The 38th Annual Karl F. Herzfeld Memorial Lecture

“ Extreme Exploration - Parker Solar Probe Trailblazing Around the Sun”

Nour E. Raouafi, Ph.D.
Principal Professional Staff
Johns Hopkins Applied Physics Laboratory, and
Project Scientist of NASA’s Parker Solar Probe mission

Friday, April 14, 2023 - 4:00 PM
Karl F. Herzfeld Auditorium of Hannan Hall - Rm 108

Human curiosity and interest in the near-Sun environment date back millennia, as numerous historical records show. The confluence of these motives results from our existence and life depending upon Sun. Life on Earth (and maybe elsewhere in the solar system and on other habitable stellar worlds) might never have started without solar magnetic activity in conjunction with the Sun's light and heat.nour-raouafi-sm.jpg
In addition, magnetic activity in the solar atmosphere can affect the Earth's environment in many ways, often adversely. Over the past few decades, we made significant strides in understanding the near-Sun environment and how it affects our planetary system. We owe these insights to targeted space missions, ground observations, and significant improvements in numerical modeling. Cutting-edge technology allows exploring this complex system in ways thought nearly impossible not long ago. Launched on 12 Aug. 2018, NASA's Parker Solar Probe is now venturing closer to the Sun than ever —8.5 million kilometers [0.057 AU] from the Sun's surface by March 2023— providing unparalleled insights into phenomena known for decades but still not understood, such as the heating and acceleration of the solar wind. The spacecraft successfully incorporates technological breakthroughs to attain new science: Parker Solar Probe crossed a technological barrier by protecting sensitive spacecraft and payload components from the harsh solar environment.  The mission's primary science goal is to determine the structure and dynamics of the Sun's coronal magnetic field, understand how the solar corona and wind are heated and accelerated, and determine what processes accelerate energetic particles. I will provide an overview of the mission's most outstanding discoveries and the outlook as the solar activity rises to the solar cycle maximum.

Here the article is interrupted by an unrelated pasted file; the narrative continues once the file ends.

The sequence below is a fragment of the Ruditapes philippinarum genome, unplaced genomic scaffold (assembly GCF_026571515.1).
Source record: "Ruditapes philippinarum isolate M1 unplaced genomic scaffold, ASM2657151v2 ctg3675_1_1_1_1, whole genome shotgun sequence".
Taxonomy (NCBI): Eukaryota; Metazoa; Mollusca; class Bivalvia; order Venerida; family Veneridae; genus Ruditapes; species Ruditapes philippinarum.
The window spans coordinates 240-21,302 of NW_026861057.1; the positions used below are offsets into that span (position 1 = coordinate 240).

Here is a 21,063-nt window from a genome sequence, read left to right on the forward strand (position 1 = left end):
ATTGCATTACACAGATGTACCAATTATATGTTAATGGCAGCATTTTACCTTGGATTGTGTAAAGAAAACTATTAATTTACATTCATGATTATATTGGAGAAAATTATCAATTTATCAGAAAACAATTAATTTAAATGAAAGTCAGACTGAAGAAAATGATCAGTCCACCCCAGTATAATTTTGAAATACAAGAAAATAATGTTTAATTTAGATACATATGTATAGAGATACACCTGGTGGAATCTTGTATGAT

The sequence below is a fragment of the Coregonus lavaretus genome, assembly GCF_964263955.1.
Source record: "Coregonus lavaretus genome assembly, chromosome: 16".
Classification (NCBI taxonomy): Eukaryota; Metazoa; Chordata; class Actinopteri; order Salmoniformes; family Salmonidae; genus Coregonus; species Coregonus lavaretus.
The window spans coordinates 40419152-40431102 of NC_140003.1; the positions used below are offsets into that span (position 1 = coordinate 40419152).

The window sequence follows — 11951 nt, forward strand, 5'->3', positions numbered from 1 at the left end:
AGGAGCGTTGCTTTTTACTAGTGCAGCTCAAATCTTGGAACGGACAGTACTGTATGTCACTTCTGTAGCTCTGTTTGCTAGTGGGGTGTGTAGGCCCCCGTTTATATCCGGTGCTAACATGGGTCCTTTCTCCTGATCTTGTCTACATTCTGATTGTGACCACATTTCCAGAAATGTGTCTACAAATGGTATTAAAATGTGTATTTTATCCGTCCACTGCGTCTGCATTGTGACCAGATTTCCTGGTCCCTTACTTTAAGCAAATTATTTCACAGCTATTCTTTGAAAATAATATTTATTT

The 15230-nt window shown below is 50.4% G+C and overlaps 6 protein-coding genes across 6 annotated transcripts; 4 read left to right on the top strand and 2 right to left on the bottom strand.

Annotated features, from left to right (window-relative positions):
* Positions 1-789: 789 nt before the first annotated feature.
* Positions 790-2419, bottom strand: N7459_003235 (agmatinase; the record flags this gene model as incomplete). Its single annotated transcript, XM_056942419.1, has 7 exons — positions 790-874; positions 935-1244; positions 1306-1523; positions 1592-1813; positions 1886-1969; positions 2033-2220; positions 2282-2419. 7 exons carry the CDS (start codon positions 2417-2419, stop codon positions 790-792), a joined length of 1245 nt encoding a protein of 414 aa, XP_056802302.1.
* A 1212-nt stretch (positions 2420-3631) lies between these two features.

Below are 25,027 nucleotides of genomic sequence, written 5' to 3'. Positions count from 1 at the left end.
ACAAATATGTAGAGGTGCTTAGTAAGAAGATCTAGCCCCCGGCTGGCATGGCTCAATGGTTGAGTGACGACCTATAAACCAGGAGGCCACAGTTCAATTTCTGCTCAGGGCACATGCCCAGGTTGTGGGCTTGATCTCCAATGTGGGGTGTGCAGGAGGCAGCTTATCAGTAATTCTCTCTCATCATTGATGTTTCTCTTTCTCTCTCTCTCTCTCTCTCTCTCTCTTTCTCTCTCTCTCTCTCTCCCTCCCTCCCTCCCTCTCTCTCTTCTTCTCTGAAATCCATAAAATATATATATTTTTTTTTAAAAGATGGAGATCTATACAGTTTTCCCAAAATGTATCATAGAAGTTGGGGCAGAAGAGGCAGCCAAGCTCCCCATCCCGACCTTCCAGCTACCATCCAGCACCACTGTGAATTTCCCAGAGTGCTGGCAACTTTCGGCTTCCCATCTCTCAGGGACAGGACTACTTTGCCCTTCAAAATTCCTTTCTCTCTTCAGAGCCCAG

Reception Immediately Follows the Lecture

If you have any questions about the Herzfeld Lecture or would like to make a donation to the Herzfeld Lecture Memorial Fund please contact the Department of Physics, or (202) 319-5315.

  • Karl Herzfeld

    Karl Herzfeld

    The lecture series is named after Karl Herzfeld, former professor and chair of the Department of Physics.

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